Meg Remy’s debut release for 4AD is strikingly feminist and confrontational; the leadingly titled ‘Half Free’ hinting at the politically charged lyrics within. But while the subject matter is anything but, the musical influences are subtle and adopted masterfully. At its best, soulful vocals poignantly juxtapose against classic pop hooks, as in the Best Coast slice of bubblegum, glam punk ‘Sed Knife’. Remy though is concerned less with stoned boyfriends and surfing and more with abusive relationships and sexism as on opener ‘Sororal Feelings’, brilliantly conveying heartbreak and struggle in a fuzzy, Dirty Beaches style loop that conveys dragging despair.

Elsewhere there’s the ’80s videogame soul of ‘Navy & Cream’ and the dancefloor wonk of the dubby ‘Damn That Valley’, sang by a war widow. On occasion U.S. Girls loses sight of her pop sensibility and comes across a little po-faced (‘New Age Thriller’ and the didactic ‘Woman’s Work’), but these moments are few and far between. It’s indicative of how diverse and accomplished the album is that the four best tracks are of completely different genres and seem anything but forced.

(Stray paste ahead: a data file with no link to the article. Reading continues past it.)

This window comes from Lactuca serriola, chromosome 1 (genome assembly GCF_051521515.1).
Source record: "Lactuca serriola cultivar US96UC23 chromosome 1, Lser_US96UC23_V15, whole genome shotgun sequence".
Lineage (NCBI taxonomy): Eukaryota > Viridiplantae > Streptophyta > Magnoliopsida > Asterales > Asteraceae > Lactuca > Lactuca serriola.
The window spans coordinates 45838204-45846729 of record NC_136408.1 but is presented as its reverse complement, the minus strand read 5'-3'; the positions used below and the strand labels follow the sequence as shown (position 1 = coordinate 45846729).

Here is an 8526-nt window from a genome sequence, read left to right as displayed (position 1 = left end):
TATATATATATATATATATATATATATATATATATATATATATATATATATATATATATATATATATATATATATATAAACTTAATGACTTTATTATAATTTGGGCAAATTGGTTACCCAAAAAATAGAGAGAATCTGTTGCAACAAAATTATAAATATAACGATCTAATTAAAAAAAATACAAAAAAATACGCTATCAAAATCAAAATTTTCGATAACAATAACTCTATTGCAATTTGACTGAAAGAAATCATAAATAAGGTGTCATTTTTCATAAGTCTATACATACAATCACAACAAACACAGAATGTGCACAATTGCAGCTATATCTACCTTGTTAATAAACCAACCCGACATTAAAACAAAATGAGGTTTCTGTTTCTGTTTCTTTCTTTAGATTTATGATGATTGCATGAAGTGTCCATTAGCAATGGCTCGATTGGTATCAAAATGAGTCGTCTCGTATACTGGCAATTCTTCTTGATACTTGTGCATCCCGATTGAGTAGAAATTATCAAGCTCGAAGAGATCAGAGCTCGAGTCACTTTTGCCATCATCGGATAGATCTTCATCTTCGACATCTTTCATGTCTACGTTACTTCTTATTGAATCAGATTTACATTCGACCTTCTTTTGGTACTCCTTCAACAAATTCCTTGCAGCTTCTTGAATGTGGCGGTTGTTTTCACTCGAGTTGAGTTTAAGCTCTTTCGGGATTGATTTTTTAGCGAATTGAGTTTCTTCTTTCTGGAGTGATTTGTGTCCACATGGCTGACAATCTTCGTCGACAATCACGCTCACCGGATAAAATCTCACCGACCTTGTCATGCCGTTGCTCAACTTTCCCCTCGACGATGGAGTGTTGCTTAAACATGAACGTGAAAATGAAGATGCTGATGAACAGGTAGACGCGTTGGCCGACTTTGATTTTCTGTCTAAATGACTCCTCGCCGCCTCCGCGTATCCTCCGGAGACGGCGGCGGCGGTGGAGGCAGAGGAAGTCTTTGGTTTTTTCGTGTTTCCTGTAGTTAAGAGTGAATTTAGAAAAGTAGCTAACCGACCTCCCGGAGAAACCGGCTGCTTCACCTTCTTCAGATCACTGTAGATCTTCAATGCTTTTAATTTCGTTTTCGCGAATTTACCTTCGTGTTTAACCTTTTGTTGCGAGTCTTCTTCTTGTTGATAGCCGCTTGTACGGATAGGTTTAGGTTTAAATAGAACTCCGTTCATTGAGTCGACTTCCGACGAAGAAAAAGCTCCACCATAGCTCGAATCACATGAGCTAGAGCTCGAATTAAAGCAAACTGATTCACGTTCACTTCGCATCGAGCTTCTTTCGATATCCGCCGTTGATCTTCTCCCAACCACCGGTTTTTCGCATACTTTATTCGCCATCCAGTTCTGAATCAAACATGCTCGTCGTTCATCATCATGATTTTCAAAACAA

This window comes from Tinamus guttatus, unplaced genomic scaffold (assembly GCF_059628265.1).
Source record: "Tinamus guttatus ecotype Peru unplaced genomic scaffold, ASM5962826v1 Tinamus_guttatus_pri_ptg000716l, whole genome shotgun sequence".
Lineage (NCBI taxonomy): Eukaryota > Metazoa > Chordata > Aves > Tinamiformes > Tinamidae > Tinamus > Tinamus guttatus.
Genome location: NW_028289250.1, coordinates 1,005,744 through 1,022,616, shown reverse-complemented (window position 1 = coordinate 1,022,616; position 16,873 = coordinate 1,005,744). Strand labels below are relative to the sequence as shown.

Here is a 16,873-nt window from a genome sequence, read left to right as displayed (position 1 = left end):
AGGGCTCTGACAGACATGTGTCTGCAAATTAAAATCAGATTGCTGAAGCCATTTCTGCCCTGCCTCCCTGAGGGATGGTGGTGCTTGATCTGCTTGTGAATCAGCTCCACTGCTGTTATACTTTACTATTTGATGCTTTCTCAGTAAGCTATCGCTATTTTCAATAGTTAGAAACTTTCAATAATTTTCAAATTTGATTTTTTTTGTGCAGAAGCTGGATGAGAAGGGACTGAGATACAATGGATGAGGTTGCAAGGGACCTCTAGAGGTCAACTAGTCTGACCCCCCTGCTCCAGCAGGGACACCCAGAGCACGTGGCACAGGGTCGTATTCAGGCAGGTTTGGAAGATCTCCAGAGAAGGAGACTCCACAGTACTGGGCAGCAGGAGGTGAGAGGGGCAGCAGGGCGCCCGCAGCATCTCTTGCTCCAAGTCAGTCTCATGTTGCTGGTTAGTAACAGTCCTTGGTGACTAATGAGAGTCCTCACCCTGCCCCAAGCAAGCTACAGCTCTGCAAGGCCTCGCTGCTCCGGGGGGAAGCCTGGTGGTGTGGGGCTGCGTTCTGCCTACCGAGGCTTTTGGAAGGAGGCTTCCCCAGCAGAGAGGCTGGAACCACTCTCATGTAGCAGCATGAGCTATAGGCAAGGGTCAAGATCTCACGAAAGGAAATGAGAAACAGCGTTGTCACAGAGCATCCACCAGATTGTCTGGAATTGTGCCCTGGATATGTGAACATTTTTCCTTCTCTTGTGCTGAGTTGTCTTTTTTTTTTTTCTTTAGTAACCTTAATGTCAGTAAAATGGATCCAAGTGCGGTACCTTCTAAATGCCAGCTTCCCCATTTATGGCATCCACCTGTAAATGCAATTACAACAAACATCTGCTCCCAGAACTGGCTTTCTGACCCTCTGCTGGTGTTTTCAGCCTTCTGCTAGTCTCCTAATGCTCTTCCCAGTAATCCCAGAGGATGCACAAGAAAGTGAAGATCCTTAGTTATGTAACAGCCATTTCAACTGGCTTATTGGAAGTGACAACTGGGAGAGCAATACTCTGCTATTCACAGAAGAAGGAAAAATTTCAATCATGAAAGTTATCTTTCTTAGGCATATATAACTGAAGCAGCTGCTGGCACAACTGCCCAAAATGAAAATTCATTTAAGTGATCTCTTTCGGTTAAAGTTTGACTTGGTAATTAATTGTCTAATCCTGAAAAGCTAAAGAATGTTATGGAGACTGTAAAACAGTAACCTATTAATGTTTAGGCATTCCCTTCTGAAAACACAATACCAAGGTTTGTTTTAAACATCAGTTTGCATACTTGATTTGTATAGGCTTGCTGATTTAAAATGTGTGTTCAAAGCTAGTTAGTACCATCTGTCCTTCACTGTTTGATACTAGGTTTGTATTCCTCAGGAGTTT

Read our interview with Meg Remy in Loud And Quiet 70


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